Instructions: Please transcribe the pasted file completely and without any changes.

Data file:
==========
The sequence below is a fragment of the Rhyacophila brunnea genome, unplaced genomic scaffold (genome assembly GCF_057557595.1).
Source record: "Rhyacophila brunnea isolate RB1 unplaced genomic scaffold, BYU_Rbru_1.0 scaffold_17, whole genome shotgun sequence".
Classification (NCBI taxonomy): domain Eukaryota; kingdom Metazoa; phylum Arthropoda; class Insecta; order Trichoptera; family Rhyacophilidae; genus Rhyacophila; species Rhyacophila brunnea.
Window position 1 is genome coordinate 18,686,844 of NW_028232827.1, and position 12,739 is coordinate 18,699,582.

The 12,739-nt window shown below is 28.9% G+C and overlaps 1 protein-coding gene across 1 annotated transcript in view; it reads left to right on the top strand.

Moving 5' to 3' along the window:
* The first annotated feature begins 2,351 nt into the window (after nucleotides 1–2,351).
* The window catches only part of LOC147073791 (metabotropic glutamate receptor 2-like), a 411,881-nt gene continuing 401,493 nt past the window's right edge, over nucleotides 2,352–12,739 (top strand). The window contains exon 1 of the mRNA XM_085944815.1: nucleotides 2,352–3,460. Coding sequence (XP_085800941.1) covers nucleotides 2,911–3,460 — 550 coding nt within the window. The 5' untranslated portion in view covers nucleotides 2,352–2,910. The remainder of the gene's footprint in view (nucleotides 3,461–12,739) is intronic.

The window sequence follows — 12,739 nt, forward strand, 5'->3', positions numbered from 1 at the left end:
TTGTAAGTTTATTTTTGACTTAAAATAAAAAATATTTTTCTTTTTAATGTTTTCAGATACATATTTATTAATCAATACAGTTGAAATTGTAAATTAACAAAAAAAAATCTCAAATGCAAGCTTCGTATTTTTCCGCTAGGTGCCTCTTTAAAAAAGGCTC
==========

The sequence below is a fragment of the Rhyacophila brunnea genome, unplaced genomic scaffold (genome assembly GCF_057557595.1).
Source record: "Rhyacophila brunnea isolate RB1 unplaced genomic scaffold, BYU_Rbru_1.0 scaffold_17, whole genome shotgun sequence".
Classification (NCBI taxonomy): domain Eukaryota; kingdom Metazoa; phylum Arthropoda; class Insecta; order Trichoptera; family Rhyacophilidae; genus Rhyacophila; species Rhyacophila brunnea.
Window position 1 is genome coordinate 18,686,844 of NW_028232827.1, and position 12,739 is coordinate 18,699,582.

The 12,739-nt window shown below is 28.9% G+C and overlaps 1 protein-coding gene across 1 annotated transcript in view; it reads left to right on the top strand.

Moving 5' to 3' along the window:
* The first annotated feature begins 2,351 nt into the window (after nucleotides 1–2,351).
* The window catches only part of LOC147073791 (metabotropic glutamate receptor 2-like), a 411,881-nt gene continuing 401,493 nt past the window's right edge, over nucleotides 2,352–12,739 (top strand). The window contains exon 1 of the mRNA XM_085944815.1: nucleotides 2,352–3,460. Coding sequence (XP_085800941.1) covers nucleotides 2,911–3,460 — 550 coding nt within the window. The 5' untranslated portion in view covers nucleotides 2,352–2,910. The remainder of the gene's footprint in view (nucleotides 3,461–12,739) is intronic.

The window sequence follows — 12,739 nt, forward strand, 5'->3', positions numbered from 1 at the left end:
TTGTAAGTTTATTTTTGACTTAAAATAAAAAATATTTTTCTTTTTAATGTTTTCAGATACATATTTATTAATCAATACAGTTGAAATTGTAAATTAACAAAAAAAAATCTCAAATGCAAGCTTCGTATTTTTCCGCTAGGTGCCTCTTTAAAAAAGGCTC